Two games in particular concern us this time. Advanced Rogue was developed from 1984 to 1986 by Michael Morgan and Ken Dalka. It was a considerable expansion of the original game, with different monsters, multiple artifacts, trading posts and other ways to buy things, and a lot of other new features.

It introduced many features that Hack and Nethack would later pick up and run with, such as a three-level curse/bless system, a basic form of shops-as-rooms, charmable enemies and many kinds of enemies. This is also the game that introduced items of "miscellaneous magic," which brought to the game many different things that were explicated in the 1st edition Advanced Dungeons & Dragons DM's guide. Those items include gauntlets, boots, chimes, bracers, and other objects, and probably form the inspiration for Hack's many equipment types and tools.

COLUMN: @Play: 'Spelunk, Spelunk, Spelunk'

February 6, 2009 4:00 PM |

Roguelike column thumbnail ['@ Play' is a monthly column by John Harris which discusses the history, present and future of the Roguelike dungeon exploring genre.]

"Probably the easiest way to describe Spelunky is that it's (kind of) like La Mulana meets Nethack - every time you play the levels, items, monsters, and so forth, are all procedurally-generated. [...] My goal was to create a fast-paced platform game that had the kind of tension, re-playability, and variety of a roguelike. In roguelikes, the gameplay tells the story, and I wanted to give Spelunky that type of a feeling... but make the player rely on their reflexes rather than their brain (or knowledge of what 50 billion command keys do!). If there's a best of both worlds, that's what I was trying to go for."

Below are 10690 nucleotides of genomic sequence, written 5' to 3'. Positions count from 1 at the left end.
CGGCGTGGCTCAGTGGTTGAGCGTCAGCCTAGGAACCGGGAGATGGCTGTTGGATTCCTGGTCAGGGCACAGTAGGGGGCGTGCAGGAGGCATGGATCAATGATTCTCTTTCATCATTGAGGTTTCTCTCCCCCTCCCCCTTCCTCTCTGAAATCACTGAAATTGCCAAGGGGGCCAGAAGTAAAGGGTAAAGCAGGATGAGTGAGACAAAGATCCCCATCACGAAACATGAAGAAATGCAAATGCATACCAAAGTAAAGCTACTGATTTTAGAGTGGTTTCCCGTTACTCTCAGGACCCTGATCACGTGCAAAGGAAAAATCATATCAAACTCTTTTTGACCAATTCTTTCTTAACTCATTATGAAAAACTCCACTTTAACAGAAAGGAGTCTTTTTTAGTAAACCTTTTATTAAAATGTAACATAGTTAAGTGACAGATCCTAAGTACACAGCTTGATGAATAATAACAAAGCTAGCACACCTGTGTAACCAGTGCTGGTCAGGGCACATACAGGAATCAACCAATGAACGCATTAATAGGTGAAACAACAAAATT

-- Derek Yu, introducing Spelunky on TIGSource Forums.

spelunkytitle.pngSpelunky has been talked about on a fairly substantial number of blogs in the short month of its public existence. Considering that its aim is to bring some of the unique characteristics of the roguelike games into a different genre, I figured it was fair game for examination here. The result is quite a clever little game, highly addictive and quick to play. Death is incredibly frequent, but that should come as no hindrance to us, right?

Right?

[Note: This is @Play's fiftieth column. At the end is an overview of topics already covered and a list of links to them.]

COLUMN: @Play: Cause For Incursion

January 2, 2009 4:00 PM |

Roguelike column thumbnail ['@ Play' is a monthly GameSetWatch-exclusive column by John Harris which discusses the history, present and future of the Roguelike dungeon exploring genre. This time, a look at the roguelike Incursion with a side trip into Vancian Magic.]

This column has been requested in comments several times now. While not one of the better-known in its genre, the freeware roguelike Incursion seems to have a fairly rabid community, and examination shows it to have some rather addictive play, a good attention to detail, and one of the most "realistic" dungeons yet seen in the genre..

incurtitle.png (To clarify something I see as important.... In this column I refer to the game as "Incursion," because it seems to me to be the best thing to call it. It is projected, however, that this game is actually a prototype for an even-more-ambitious roguelike, which will be called "Incursion: Return of the Forsaken.")

For starters, Incursion is the only roguelike of which I'm aware which follows D&D 3rd Edition rules. Well technically that's "Open Gaming License" rules, the format by which Wizards of the Coast, custodians of the D&D brand, made them available for others to build their own products off of.

Of course, most roguelike games have always been based off of Dungeons & Dragons, though usually a much simpler, older version and not "officially." 3rd ed. D&D does have its interesting aspects that lend interest to such a game, and there is nothing in the third edition rules that prevents it from being used in an old-school, roguelike dungeon-crawling context.